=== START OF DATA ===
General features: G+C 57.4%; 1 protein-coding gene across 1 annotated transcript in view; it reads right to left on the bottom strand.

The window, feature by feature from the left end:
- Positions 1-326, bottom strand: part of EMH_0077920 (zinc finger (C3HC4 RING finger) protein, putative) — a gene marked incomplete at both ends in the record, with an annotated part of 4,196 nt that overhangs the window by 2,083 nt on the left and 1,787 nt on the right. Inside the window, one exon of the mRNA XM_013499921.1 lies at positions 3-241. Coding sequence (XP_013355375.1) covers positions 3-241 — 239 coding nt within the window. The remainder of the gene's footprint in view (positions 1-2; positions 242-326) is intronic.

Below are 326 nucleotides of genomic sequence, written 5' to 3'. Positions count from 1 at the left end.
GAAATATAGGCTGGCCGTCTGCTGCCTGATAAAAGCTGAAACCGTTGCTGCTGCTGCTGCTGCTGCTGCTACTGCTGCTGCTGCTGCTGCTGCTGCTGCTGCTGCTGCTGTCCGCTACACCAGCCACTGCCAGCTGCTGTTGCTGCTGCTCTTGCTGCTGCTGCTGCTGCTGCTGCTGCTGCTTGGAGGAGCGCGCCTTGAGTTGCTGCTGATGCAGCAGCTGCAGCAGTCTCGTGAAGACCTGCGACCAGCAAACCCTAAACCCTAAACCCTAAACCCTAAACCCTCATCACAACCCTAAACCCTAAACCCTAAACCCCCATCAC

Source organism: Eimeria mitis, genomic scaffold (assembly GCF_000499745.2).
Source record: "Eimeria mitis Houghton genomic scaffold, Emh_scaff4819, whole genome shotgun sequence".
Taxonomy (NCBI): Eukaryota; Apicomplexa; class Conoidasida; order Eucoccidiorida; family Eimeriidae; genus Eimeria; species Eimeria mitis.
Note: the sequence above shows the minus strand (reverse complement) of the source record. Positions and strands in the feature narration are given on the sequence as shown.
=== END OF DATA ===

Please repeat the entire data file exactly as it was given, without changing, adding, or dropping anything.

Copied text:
General features: G+C 57.4%; 1 protein-coding gene across 1 annotated transcript in view; it reads right to left on the bottom strand.

The window, feature by feature from the left end:
- Positions 1-326, bottom strand: part of EMH_0077920 (zinc finger (C3HC4 RING finger) protein, putative) — a gene marked incomplete at both ends in the record, with an annotated part of 4,196 nt that overhangs the window by 2,083 nt on the left and 1,787 nt on the right. Inside the window, one exon of the mRNA XM_013499921.1 lies at positions 3-241. Coding sequence (XP_013355375.1) covers positions 3-241 — 239 coding nt within the window. The remainder of the gene's footprint in view (positions 1-2; positions 242-326) is intronic.

Below are 326 nucleotides of genomic sequence, written 5' to 3'. Positions count from 1 at the left end.
GAAATATAGGCTGGCCGTCTGCTGCCTGATAAAAGCTGAAACCGTTGCTGCTGCTGCTGCTGCTGCTGCTACTGCTGCTGCTGCTGCTGCTGCTGCTGCTGCTGCTGCTGTCCGCTACACCAGCCACTGCCAGCTGCTGTTGCTGCTGCTCTTGCTGCTGCTGCTGCTGCTGCTGCTGCTGCTTGGAGGAGCGCGCCTTGAGTTGCTGCTGATGCAGCAGCTGCAGCAGTCTCGTGAAGACCTGCGACCAGCAAACCCTAAACCCTAAACCCTAAACCCTAAACCCTCATCACAACCCTAAACCCTAAACCCTAAACCCCCATCAC

Source organism: Eimeria mitis, genomic scaffold (assembly GCF_000499745.2).
Source record: "Eimeria mitis Houghton genomic scaffold, Emh_scaff4819, whole genome shotgun sequence".
Taxonomy (NCBI): Eukaryota; Apicomplexa; class Conoidasida; order Eucoccidiorida; family Eimeriidae; genus Eimeria; species Eimeria mitis.
Note: the sequence above shows the minus strand (reverse complement) of the source record. Positions and strands in the feature narration are given on the sequence as shown.